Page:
The sounds outside our bedroom are different today. For the first time in four days it's not raining. Crows are cawing and another bird starts chirping, tentatively at first. One of the first buses of the day drives along General Bhosale Marg, towards Mantralaya. The bell sounds at the fire brigade, round the corner from our house.
Mumbai had endured days of non stop rain, making up for the shortfall of the past months, but then yesterday the levee almost did break, with almost 300 mm of rain falling in twenty four hours, ten times the normal amount.
The TV is showing images of thousands of workers walking along flyovers, trying to get home. Maharashtrian women, their trademark saris tied up like a dhoti, walking with fierce determination, 35 kilometers to go to get home. Thirty men stand in a truck, holding on to ropes to keep standing. The driver picked them up at Marine Lines and is offering them a free ride to Mulund, in the North. Western and Central railway lines halted service. Kumud spent five hours to Worli and back in order to pick Tarini up, normally a thirty minute ride each way.
KEM (King Edward Memorial) Hospital was flooded yesterday. A year ago my father, his short term memory fading fast, recounted how as a young doctor at KEM Hospital in Parel he'd have to walk, shoes in hand, trousers rolled up, to get to work during the monsoon. "The water flows down from Parel to Lower Parel to Worli during the monsoon", he remembered. Sixty years later the water still flows from Parel to Lower Parel and on to Worli, as it should, and KEM Hospital still gets flooded, as it shouldn't.
Everyone remembers July 26 2005, the year when heavy rains combined with clogged drains and high tide immersed the city. Kumud's nephew, now an investment banker in Chicago, was stuck in his schoolbus for twelve hours that day. 1000 people died.
At $3.8 billion the BMC, Mumbai's municipal council, has a budget larger than that of any other city in Asia. 28 of the 58 projects promised after the 2005 deluge, and meant to prevent another such as yesterday, are pending, incomplete.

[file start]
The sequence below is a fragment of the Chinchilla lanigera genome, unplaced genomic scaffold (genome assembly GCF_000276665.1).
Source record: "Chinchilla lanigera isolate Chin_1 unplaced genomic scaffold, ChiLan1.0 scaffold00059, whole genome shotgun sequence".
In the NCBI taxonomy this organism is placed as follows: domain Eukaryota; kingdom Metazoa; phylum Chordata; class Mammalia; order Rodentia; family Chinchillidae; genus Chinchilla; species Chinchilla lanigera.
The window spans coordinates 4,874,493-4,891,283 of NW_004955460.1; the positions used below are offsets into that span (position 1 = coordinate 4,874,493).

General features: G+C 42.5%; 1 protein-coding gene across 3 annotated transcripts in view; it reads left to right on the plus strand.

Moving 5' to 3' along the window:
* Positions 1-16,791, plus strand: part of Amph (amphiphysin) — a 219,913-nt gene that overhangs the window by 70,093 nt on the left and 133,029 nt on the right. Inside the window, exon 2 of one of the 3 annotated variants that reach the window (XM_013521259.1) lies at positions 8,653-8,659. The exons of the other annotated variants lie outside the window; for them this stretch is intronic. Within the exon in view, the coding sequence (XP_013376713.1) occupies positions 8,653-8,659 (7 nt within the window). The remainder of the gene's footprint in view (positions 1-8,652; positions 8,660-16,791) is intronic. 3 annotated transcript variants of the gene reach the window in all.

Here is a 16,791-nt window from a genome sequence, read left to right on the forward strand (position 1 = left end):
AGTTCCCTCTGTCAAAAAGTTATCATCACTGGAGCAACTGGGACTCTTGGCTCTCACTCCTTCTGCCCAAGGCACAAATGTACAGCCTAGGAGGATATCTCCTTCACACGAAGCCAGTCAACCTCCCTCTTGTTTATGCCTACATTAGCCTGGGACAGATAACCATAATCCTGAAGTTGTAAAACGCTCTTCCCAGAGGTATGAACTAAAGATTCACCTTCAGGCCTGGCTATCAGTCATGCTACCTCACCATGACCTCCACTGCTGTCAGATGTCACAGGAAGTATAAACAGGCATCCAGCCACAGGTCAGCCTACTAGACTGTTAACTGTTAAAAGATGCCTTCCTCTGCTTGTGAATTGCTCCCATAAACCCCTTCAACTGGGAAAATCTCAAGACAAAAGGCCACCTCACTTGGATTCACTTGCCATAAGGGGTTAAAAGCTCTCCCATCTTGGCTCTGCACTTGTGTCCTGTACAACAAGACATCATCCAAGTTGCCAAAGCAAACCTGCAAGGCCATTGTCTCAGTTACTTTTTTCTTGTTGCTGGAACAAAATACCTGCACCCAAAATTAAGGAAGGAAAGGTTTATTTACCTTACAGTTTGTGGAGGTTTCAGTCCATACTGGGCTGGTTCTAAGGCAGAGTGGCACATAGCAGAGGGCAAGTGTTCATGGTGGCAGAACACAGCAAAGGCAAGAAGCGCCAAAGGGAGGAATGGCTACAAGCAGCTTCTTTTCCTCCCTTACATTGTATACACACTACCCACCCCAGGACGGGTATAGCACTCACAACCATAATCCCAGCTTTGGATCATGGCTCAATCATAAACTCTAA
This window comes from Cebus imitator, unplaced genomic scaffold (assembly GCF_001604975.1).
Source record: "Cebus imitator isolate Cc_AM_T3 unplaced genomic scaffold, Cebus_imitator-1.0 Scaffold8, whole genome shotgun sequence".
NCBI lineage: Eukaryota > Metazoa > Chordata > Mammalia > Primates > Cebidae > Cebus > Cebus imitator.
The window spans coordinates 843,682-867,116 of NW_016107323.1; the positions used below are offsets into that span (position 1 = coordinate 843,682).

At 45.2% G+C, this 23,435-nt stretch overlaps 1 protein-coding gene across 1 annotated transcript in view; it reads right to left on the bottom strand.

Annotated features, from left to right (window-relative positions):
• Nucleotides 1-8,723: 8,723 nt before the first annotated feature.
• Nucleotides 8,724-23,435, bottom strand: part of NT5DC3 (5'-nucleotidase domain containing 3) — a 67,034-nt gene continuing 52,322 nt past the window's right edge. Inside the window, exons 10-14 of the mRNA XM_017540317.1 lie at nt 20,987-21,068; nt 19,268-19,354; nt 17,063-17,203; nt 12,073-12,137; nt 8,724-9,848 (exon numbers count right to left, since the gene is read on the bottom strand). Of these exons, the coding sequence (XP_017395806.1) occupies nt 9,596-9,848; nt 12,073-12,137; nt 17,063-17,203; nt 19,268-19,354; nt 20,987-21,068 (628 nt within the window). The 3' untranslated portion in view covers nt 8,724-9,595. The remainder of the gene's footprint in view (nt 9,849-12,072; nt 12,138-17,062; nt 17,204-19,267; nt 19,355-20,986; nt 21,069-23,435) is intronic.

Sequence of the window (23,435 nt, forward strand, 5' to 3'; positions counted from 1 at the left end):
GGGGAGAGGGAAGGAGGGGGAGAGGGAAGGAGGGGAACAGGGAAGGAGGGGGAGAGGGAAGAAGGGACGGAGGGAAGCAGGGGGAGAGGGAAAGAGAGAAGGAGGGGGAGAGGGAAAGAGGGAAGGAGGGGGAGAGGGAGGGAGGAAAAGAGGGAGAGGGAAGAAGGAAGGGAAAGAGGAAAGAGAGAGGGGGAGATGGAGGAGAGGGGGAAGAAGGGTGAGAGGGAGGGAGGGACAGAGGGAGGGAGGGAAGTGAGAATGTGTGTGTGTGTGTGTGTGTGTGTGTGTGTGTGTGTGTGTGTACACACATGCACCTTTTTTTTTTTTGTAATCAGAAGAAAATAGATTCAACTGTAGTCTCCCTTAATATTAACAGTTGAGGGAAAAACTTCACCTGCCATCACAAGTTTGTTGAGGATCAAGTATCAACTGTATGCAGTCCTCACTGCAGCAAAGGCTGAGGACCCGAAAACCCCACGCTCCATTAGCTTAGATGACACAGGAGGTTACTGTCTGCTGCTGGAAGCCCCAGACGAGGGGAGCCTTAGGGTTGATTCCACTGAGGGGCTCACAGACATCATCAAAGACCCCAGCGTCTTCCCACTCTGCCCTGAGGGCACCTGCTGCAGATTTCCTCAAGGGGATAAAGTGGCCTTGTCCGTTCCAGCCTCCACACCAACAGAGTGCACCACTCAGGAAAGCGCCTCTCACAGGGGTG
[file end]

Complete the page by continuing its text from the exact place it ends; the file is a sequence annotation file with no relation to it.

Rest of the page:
The sun has just peeped out but the city is virtually empty with everyone at home, drying their feathers.
As I walk back from my half hearted Saturday morning run I see the woman standing at the corner of the Mantralaya intersection, selling thin pieces of steel wire pierced through green chillies and limes. She sells these every Saturday to passing motorists, to ward off the evil eye. It explains why Mumbai has so few accidents.
She just gave birth a few months ago and the baby is fast asleep in the sari which she has strung between two lampposts. When we first came here seven years ago her first born, Rakesh, slept like that in a sari. Now on weekends he darts between cars, buying something for his mother or the baby. Rakesh does go to school, his mother says, but she seems unsure where it is. When holding one of the coloring pencils that we gave him, he seems unsure, or out of practice.
A shop along Marine Drive was advertising apro nachos, 'our' nachos in Gujarati. I think fusion cuisine just went a step too far.
My wife tells me that she couldn't sleep most of the night because of the pounding of concrete pillars into the ground by Mumbai metro, not 100 meters from our house. Strange. I slept the way I always sleep, flat on my back, hands folded across my chest, corpse style.
Mumbai is building a metro from Colaba in the south to SEEPZ in the north, running right across the city, uprooting trees and buildings. Once done it will do good for the environment, right now not so much.
The next song starts on my iPhone, I'm trying to remember who the artist is, but I recognize the production. I remember just in time, before his raspiness starts singing. It's Dylan, from the 3rd generation iPod ads, 'if it keep on raining the levee gonna break'.
Btw, the banner photo was taken from our holiday home outside of San Gimignano at 6.20 am. What light! It lasted all of five minutes.